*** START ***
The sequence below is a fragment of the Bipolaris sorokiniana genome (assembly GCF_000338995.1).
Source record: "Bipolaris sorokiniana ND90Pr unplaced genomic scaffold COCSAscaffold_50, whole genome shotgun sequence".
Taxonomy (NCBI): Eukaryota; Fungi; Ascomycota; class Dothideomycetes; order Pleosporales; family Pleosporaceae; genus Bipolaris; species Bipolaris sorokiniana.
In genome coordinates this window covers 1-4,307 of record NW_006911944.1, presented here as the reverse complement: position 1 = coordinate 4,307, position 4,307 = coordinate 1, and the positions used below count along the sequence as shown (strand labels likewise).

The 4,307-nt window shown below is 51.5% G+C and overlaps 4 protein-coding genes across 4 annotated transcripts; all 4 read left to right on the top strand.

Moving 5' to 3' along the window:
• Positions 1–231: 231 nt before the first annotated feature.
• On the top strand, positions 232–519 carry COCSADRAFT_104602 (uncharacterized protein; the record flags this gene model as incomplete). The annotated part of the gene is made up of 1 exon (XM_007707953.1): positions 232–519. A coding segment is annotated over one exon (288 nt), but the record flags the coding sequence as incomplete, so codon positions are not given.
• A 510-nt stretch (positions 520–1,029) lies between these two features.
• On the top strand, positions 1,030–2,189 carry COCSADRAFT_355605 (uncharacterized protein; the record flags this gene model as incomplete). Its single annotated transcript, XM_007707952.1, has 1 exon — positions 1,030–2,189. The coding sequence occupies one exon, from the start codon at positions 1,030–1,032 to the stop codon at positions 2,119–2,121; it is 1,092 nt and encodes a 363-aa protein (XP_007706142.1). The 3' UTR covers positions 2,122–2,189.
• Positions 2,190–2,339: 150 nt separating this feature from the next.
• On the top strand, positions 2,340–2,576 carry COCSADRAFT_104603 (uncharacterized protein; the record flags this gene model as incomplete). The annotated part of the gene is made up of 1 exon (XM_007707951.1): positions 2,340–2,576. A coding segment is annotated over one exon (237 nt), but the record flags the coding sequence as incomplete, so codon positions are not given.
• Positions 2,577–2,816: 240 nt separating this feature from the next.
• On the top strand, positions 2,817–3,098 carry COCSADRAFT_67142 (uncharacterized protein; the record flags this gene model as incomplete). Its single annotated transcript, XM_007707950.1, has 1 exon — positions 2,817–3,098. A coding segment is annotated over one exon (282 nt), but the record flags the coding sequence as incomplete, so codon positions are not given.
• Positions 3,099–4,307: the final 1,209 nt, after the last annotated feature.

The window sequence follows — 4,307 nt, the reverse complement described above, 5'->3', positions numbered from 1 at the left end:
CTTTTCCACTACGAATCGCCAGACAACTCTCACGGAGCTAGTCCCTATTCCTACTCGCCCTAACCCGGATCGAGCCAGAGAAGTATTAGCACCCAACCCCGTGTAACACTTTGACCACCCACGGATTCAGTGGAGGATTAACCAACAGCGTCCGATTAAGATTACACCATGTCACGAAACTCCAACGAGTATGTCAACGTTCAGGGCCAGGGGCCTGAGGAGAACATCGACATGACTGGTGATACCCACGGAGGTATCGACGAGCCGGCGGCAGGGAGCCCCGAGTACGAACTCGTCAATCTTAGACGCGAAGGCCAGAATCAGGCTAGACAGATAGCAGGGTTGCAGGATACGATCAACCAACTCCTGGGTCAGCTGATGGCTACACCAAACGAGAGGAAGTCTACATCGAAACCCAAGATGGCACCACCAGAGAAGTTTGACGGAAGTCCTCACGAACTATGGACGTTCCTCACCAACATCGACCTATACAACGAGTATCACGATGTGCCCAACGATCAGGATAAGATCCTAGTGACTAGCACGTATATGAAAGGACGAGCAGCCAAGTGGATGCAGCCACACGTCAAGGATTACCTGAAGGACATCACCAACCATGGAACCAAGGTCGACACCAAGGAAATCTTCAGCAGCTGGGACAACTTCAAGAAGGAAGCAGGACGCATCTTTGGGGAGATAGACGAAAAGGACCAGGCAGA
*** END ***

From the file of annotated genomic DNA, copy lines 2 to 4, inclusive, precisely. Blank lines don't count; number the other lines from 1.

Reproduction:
Source record: "Bipolaris sorokiniana ND90Pr unplaced genomic scaffold COCSAscaffold_50, whole genome shotgun sequence".
Taxonomy (NCBI): Eukaryota; Fungi; Ascomycota; class Dothideomycetes; order Pleosporales; family Pleosporaceae; genus Bipolaris; species Bipolaris sorokiniana.
In genome coordinates this window covers 1-4,307 of record NW_006911944.1, presented here as the reverse complement: position 1 = coordinate 4,307, position 4,307 = coordinate 1, and the positions used below count along the sequence as shown (strand labels likewise).